Thomas Gainsborough, Mr. and Mrs. Andrews, c. 1748–49, National Gallery, London

But let us go further in penetrating the pre-modern, classical view of nature. What does the evidence of art, literature and architecture tell us? If we step back from the time of Gainsborough to the Renaissance and the centuries that followed it, the view of nature depicted is not very different from his. In Renaissance paintings of religious themes, there is sometimes a landscape in the background, but the focus is on the subject. There may indeed be symbolic references in the view of nature beyond, but these do not change the fact that nowhere do we see the desire to penetrate and extract the peculiar essence of nature, as we saw in Constable and Wordsworth. It remains incidental.

Later on, in the paintings of Nicholas Poussin, the importance of nature in the subject matter is brought much more to the fore, but we should reflect on the kind of nature he depicts. Most important, it is not a specific place that he is concerned with. We would have to look long and hard to find a trace of that genius loci that was so essential to later artists and poets of nature. In Landscape with the Funeral of Phocion (1648), Poussin depicts an idealized, mythical landscape. But this is not a merely a dramatic staging with no locus in the culture. The artist is picking up on an interpretation of nature that preceded him by 2,000 years and continued its hold on the imagination up to the time of Gainsborough—this interpretation we call “arcadia.”

What do we mean by arcadia? Arcadia is, above all, a cultivated, civilized and inhabited landscape. Blessed are those that dwell in arcadia. It gives an experience of nature but strictly under human terms. It is far from the “wilderness” referred to in the Bible or the terrible forests of the north. It carries its own sense of myth and invites poets, painters and architects to articulate this myth. It refers also, enticingly, to a real place­—a landlocked state in the ancient Greek Peloponnese created by minor cities forming a league to ensure, as it turned out, a fragile peace. Although this is well known, what is often forgotten is that the capital of ancient Arcadia also carries a name that has come down to us today with an almost equal resonance—Megalopolis. Here is the clue to understanding the real meaning of the generic arcadia.

If you want to see today the nearest thing to what we have in the way of a real arcadia, then a good place to go is to the region of the Veneto in northeastern Italy. There the great Venetian architect Andreas Palladio built a series of exquisite Greek-style villas. These were not just playgrounds for the rich (with the notable exception of the Villa Rotunda, just outside Vicenza) but centers for working estates that embodied the arcadian ideal of a “cultivated, civilized and inhabited landscape.” To the city of Venice, this area was its “terra firma.” Moreover, this Venetian arcadia would have made no sense without its being ruled by the one of the richest and most powerful city states of the time. Every arcadia, it seems, needs its megalopolis.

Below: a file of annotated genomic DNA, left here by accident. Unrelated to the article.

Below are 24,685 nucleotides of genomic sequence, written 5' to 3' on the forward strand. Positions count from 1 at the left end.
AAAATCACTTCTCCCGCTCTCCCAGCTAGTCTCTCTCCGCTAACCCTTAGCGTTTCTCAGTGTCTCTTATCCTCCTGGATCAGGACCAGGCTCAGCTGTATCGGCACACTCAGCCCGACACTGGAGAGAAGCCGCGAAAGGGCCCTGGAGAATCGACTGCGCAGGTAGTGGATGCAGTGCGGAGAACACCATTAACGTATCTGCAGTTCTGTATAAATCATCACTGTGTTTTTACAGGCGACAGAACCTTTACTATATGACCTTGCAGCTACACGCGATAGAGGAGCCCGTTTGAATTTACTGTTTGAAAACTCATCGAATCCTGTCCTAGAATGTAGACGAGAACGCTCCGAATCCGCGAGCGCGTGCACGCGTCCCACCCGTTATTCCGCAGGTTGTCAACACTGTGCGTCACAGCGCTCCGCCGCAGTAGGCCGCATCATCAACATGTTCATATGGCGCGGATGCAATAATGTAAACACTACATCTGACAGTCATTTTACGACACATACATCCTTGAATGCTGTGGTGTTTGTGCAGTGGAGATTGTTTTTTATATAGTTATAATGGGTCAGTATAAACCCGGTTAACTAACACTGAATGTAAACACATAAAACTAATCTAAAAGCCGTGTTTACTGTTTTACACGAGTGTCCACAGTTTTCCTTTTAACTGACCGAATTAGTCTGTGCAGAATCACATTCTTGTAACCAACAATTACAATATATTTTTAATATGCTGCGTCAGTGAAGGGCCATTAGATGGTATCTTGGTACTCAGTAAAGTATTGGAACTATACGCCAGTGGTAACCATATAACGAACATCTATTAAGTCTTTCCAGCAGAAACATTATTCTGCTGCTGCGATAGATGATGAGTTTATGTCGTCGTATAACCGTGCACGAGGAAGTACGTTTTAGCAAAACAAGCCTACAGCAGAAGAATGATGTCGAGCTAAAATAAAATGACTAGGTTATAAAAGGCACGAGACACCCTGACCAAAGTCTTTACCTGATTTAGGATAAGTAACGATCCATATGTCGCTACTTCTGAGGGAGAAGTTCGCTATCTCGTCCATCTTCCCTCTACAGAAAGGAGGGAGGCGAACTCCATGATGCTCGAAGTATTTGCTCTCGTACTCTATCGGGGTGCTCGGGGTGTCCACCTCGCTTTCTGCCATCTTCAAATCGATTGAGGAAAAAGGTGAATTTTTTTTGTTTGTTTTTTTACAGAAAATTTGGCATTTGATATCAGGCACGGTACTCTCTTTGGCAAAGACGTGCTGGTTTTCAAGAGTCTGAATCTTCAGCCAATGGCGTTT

The arcadian vision of the Veneto was not original. Its precedents go back to ancient times, for Italy under the control of Rome fostered the arcadian dream. Here the megalopolis was the eternal city itself, and the desire to escape its noise, crowds, commerce and intrigue was expressed, for instance, in the romantic poetry of Virgil and Horace. Horace wrote in his Epodes (30 BC):

Happy is he who far from business cares,

Even as the oldest race of men,

Tills with his own oxen his patrimonial fields,

Freed from every debt. …

How sweet it is to lie under the ancient ilex tree,

Or on the matted grass,

While the stream flows on between high banks,

And the woodland birds sing,

And springs with leaping waters plash,

Inviting to soft sleep!

“Soft sleep” sounds remote indeed from the intense devotional experiences of Wordsworth or Emerson. Gentle dreams of arcadia had no place in their modern vision of nature.

Isaac Levitan, Vladimirka Road, 1892, The State Tretyakov Gallery, Moscow, Russia

The realized arcadias of Italy, both Roman and Venetian, were later recreated in the country estates of northern Europe, especially England, such as those depicted by Gainsborough, complete with Palladian-style Greek houses for the owners. Later still, the arcadian vision was transferred powerfully to the colonies. The plantation system of the Southern States of America conformed to the arcadian principle of a cultivated, civilized and inhabited landscape, elegant splendor existing alongside working fields. Everyone, owners and laborers, lived and worked in the country, with neighbouring large cities forming a mutual dependence, culturally, economically and politically.

Gothic nave, York Minister Cathedral, York, EnglandArcadia describes the classical view of nature, but Western civilization is not just about classicism. It also derives from the Christian tradition, which has its roots in quite a different place. In the Christian Bible, nature enters into the narrative chiefly as the “wilderness.” In some contemporary translations, the wilderness is given as the “desert,” but this is incorrect. The word wilderness in the New Testament was used to refer to the semi-cultivated, semi-natural landscape, the semi-desert ofPalestine and its vicinity. Due to the hot, dry climate and the relative lack of population, this landscape could indeed induce a sense of remoteness and isolation. It could offer something to the human soul, but it would be wrong to think of it as offering absolutely no accommodation to the human body. Although by no means the same thing, the “wilderness” may have been a little closer to “arcadia” than a desert. And what is clear is that, like arcadia, the wilderness only meant something if it related to a city. In this case, that city was Jerusalem.